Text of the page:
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Are those porn stars enjoying their jobs? The sex questions children aged 11 will be asked in government-backed lessons

17 March 2015 1,912 views No Comment

By Sarah Harris for the Daily Mail
school runYoungsters could be quizzed about adult films to teach about consent
Lesson for 11-16 year-olds will also cover ‘rape myths and victim blaming’
But critics warn classes could encourage children to watch adult films

Children as young as 11 will be encouraged to critique the performance of porn stars under government-backed lessons. Youngsters could be quizzed about adult films by teachers in a bid to teach them about the issue of consent. Staff are told to be prepared that pupils may argue that ‘taking part is just like any job, and that people often do jobs that they don’t like’
Children as young as 11 will be encouraged to critique the performance of porn stars under government-backed lessons (picture posed by model
But furious critics have attacked the personal, social and health education lessons (PSHE) for children aged 11 to 16 as a ‘free advertisement for the porn industry’.They warn that the classes could encourage young children to watch adult films.
The latest PSHE guidance – commissioned by the Department for Education and backed by Education Secretary Nicky Morgan and Home Secretary Theresa May – was published yesterday.
Produced by the PSHE Association, which is funded by the Government, it is designed to help schools teach the issue of consent at Key Stage 3 and 4.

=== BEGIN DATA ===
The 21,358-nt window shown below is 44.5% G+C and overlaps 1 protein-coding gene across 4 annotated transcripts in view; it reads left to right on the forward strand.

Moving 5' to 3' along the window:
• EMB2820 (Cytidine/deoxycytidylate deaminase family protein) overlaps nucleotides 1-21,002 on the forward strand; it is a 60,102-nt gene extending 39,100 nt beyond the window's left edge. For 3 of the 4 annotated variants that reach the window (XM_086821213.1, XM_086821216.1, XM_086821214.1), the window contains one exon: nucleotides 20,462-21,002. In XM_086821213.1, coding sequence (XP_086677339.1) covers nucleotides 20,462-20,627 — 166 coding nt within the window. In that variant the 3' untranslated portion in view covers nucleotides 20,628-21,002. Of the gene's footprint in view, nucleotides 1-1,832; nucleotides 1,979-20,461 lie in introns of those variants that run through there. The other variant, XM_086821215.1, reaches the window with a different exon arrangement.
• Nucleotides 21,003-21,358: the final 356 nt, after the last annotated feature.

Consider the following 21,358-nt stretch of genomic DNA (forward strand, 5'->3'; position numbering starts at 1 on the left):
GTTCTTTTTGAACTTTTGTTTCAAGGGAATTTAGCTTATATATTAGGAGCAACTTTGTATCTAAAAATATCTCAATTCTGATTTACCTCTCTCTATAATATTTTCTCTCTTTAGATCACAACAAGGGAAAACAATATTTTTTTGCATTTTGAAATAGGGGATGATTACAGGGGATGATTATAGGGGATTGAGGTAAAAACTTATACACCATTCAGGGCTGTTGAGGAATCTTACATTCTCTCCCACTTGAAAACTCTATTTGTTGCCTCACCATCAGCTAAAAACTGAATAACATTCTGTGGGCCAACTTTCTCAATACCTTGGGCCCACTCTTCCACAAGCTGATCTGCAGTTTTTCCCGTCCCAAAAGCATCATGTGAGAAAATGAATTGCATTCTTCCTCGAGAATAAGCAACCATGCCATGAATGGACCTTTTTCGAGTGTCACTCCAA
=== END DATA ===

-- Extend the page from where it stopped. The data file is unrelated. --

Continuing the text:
The latest PSHE guidance – commissioned by the Department for Education and backed by Education Secretary Nicky Morgan (pictured) and Home Secretary Theresa May – was published yesterday
Detailed lesson plans in eight subjects include content such as ‘pornography, sexual images and consent’ and ‘rape myths and victim blaming’.
An ‘extension’ activity suggests talking about the stars of the films with children. The class would be asked: ‘Is everyone acting in pornography consenting to the situation?’
The guidance does not suggest showing porn films in class.
A ‘main activity’ involves imagining an alien from a planet where there is no sex coming to Earth and gathering information from watching pornography. Pupils in groups could ‘discuss and list the misconceptions about consent that the alien would have if their only evidence was from pornography’.
Porn lessons are aimed at upper Key Stage 3 – age 13 and above – but teachers can introduce the subject for younger ages if they think the topic is having an ‘influence’ on attitudes. Lessons are not mandatory but schools are encouraged to adopt them.
But Chris McGovern, chairman of the Campaign for Real Education, said the lessons were an ‘emotional and moral minefield’. He said: ‘It’s very dangerous and it’s taking children at a fairly vulnerable age into territory which is likely to traumatise and emotionally disturb them. ‘It’s basically a free advertisement for the porn industry. If the makers of pornographic films were to do this, it would be condemned as corrupting a generation of children.’
Professor Alan Smithers, of the Centre for Education and Employment Research at the University of Buckingham, said the lessons give an ‘extraordinary message’ to pupils.
And Margaret Morrissey, of campaign group Parents Outloud, added: ‘We are bringing up a generation of children who are having their childhood constantly eroded.’
Joe Hayman, chief executive of the PSHE Association, which received £75,000 funding from

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